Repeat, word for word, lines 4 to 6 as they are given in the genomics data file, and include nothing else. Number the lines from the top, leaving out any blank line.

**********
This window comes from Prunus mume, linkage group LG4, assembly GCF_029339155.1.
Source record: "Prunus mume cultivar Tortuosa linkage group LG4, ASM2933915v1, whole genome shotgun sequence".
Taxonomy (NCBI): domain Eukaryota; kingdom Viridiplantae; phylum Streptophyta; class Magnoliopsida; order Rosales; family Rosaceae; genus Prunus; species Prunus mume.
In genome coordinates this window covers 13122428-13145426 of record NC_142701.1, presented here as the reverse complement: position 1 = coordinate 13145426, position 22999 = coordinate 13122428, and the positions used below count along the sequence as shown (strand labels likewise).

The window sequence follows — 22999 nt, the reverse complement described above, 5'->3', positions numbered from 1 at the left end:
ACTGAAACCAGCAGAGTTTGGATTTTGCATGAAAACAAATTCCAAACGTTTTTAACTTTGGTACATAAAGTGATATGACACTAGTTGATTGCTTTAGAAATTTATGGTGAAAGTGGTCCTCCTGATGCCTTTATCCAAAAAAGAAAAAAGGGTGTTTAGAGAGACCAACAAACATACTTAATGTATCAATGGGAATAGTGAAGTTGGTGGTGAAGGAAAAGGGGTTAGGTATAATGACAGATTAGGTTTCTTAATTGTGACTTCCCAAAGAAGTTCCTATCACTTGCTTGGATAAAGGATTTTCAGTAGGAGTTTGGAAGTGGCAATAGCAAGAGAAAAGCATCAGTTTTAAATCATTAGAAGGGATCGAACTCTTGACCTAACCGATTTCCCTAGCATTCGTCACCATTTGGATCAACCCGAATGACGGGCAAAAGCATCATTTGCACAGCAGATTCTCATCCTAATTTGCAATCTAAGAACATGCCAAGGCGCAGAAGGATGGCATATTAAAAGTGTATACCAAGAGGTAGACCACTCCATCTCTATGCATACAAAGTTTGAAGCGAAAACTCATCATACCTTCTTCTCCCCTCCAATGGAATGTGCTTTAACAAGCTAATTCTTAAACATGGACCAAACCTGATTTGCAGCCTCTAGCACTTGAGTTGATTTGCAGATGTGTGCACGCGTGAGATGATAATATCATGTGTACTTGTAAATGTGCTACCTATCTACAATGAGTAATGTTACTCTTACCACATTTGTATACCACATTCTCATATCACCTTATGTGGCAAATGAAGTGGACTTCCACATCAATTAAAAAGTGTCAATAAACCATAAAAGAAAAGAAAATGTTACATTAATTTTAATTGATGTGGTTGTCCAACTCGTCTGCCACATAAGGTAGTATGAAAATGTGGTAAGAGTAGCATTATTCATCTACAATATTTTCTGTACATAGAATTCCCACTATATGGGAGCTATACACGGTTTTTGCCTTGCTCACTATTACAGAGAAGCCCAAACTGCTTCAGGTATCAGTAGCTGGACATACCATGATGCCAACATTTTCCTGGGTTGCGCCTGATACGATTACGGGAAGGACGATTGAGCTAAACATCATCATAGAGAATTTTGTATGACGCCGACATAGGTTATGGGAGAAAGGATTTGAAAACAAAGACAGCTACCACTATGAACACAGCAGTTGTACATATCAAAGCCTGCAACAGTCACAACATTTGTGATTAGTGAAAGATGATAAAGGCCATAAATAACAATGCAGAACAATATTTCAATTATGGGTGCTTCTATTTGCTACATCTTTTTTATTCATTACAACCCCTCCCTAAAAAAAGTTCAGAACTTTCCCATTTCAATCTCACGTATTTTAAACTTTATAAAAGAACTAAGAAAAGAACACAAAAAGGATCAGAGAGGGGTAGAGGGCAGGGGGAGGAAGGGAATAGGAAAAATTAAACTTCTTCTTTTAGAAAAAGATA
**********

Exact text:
In genome coordinates this window covers 13122428-13145426 of record NC_142701.1, presented here as the reverse complement: position 1 = coordinate 13145426, position 22999 = coordinate 13122428, and the positions used below count along the sequence as shown (strand labels likewise).

The window sequence follows — 22999 nt, the reverse complement described above, 5'->3', positions numbered from 1 at the left end:
ACTGAAACCAGCAGAGTTTGGATTTTGCATGAAAACAAATTCCAAACGTTTTTAACTTTGGTACATAAAGTGATATGACACTAGTTGATTGCTTTAGAAATTTATGGTGAAAGTGGTCCTCCTGATGCCTTTATCCAAAAAAGAAAAAAGGGTGTTTAGAGAGACCAACAAACATACTTAATGTATCAATGGGAATAGTGAAGTTGGTGGTGAAGGAAAAGGGGTTAGGTATAATGACAGATTAGGTTTCTTAATTGTGACTTCCCAAAGAAGTTCCTATCACTTGCTTGGATAAAGGATTTTCAGTAGGAGTTTGGAAGTGGCAATAGCAAGAGAAAAGCATCAGTTTTAAATCATTAGAAGGGATCGAACTCTTGACCTAACCGATTTCCCTAGCATTCGTCACCATTTGGATCAACCCGAATGACGGGCAAAAGCATCATTTGCACAGCAGATTCTCATCCTAATTTGCAATCTAAGAACATGCCAAGGCGCAGAAGGATGGCATATTAAAAGTGTATACCAAGAGGTAGACCACTCCATCTCTATGCATACAAAGTTTGAAGCGAAAACTCATCATACCTTCTTCTCCCCTCCAATGGAATGTGCTTTAACAAGCTAATTCTTAAACATGGACCAAACCTGATTTGCAGCCTCTAGCACTTGAGTTGATTTGCAGATGTGTGCACGCGTGAGATGATAATATCATGTGTACTTGTAAATGTGCTACCTATCTACAATGAGTAATGTTACTCTTACCACATTTGTATACCACATTCTCATATCACCTTATGTGGCAAATGAAGTGGACTTCCACATCAATTAAAAAGTGTCAATAAACCATAAAAGAAAAGAAAATGTTACATTAATTTTAATTGATGTGGTTGTCCAACTCGTCTGCCACATAAGGTAGTATGAAAATGTGGTAAGAGTAGCATTATTCATCTACAATATTTTCTGTACATAGAATTCCCACTATATGGGAGCTATACACGGTTTTTGCCTTGCTCACTATTACAGAGAAGCCCAAACTGCTTCAGGTATCAGTAGCTGGACATACCATGATGCCAACATTTTCCTGGGTTGCGCCTGATACGATTACGGGAAGGACGATTGAGCTAAACATCATCATAGAGAATTTTGTATGACGCCGACATAGGTTATGGGAGAAAGGATTTGAAAACAAAGACAGCTACCACTATGAACACAGCAGTTGTACATATCAAAGCCTGCAACAGTCACAACATTTGTGATTAGTGAAAGATGATAAAGGCCATAAATAACAATGCAGAACAATATTTCAATTATGGGTGCTTCTATTTGCTACATCTTTTTTATTCATTACAACCCCTCCCTAAAAAAAGTTCAGAACTTTCCCATTTCAATCTCACGTATTTTAAACTTTATAAAAGAACTAAGAAAAGAACACAAAAAGGATCAGAGAGGGGTAGAGGGCAGGGGGAGGAAGGGAATAGGAAAAATTAAACTTCTTCTTTTAGAAAAAGATA